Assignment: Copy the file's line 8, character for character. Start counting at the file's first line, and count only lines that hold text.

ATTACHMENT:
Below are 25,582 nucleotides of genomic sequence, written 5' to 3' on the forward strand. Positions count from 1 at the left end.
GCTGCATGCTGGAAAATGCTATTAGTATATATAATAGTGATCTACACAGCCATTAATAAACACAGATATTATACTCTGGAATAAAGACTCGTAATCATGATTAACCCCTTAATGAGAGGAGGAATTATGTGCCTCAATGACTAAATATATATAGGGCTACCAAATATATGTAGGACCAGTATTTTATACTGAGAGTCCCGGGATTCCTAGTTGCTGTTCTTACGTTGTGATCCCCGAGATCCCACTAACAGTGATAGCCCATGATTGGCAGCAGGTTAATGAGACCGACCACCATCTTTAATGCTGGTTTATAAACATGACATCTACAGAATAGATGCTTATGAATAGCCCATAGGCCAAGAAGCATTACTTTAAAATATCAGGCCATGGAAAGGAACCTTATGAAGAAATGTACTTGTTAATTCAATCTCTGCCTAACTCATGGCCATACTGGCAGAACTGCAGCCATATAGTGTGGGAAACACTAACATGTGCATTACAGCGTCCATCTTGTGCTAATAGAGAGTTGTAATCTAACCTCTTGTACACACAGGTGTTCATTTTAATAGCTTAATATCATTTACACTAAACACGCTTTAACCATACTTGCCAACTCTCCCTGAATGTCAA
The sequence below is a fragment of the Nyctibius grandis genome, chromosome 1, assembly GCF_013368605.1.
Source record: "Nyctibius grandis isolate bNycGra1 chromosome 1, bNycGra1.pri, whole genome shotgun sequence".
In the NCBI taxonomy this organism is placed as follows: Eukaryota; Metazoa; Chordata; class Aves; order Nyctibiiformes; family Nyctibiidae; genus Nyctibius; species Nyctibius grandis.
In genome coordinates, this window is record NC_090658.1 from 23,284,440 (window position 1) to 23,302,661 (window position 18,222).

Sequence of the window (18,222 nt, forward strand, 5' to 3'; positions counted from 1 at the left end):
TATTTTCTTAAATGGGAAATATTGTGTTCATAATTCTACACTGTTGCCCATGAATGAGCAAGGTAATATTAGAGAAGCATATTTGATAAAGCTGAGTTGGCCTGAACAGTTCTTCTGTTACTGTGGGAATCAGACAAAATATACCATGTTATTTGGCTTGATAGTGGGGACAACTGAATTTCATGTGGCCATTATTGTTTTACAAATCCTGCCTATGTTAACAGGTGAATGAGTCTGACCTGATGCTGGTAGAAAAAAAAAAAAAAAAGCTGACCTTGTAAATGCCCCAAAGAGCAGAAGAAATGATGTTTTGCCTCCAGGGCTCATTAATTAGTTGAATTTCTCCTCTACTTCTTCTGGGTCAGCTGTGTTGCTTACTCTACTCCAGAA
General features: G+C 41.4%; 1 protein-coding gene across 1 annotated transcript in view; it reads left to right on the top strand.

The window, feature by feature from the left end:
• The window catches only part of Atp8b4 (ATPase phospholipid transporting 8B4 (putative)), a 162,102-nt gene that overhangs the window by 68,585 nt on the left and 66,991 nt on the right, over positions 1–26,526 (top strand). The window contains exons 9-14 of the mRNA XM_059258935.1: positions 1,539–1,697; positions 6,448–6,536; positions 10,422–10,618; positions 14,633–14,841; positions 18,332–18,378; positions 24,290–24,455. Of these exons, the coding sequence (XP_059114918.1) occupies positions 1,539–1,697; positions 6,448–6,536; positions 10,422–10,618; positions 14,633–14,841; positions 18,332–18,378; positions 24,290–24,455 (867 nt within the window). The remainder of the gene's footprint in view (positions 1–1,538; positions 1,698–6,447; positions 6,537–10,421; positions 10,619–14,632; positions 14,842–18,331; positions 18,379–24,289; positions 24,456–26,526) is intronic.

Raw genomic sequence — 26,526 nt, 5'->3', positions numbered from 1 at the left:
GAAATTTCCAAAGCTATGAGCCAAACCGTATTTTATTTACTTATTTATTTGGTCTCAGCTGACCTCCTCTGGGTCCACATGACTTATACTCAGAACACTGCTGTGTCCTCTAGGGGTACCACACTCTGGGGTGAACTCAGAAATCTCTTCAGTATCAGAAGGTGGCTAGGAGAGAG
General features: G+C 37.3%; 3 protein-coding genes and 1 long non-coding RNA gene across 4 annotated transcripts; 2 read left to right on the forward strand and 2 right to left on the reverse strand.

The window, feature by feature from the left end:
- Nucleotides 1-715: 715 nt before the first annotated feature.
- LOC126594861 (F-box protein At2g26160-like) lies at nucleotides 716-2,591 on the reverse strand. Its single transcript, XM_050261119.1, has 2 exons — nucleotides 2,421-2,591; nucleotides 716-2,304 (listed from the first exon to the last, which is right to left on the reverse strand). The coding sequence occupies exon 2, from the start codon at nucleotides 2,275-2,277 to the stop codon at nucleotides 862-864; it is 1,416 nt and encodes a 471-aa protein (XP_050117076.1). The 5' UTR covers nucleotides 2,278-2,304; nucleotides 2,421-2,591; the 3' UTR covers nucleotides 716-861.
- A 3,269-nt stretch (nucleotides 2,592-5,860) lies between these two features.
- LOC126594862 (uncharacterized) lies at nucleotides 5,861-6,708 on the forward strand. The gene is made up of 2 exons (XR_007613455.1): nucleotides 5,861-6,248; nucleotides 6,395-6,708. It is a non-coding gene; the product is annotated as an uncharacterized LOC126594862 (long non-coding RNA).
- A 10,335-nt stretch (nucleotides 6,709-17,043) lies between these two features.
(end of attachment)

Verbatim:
TATTTTCTTAAATGGGAAATATTGTGTTCATAATTCTACACTGTTGCCCATGAATGAGCAAGGTAATATTAGAGAAGCATATTTGATAAAGCTGAGTTGGCCTGAACAGTTCTTCTGTTACTGTGGGAATCAGACAAAATATACCATGTTATTTGGCTTGATAGTGGGGACAACTGAATTTCATGTGGCCATTATTGTTTTACAAATCCTGCCTATGTTAACAGGTGAATGAGTCTGACCTGATGCTGGTAGAAAAAAAAAAAAAAAAGCTGACCTTGTAAATGCCCCAAAGAGCAGAAGAAATGATGTTTTGCCTCCAGGGCTCATTAATTAGTTGAATTTCTCCTCTACTTCTTCTGGGTCAGCTGTGTTGCTTACTCTACTCCAGAA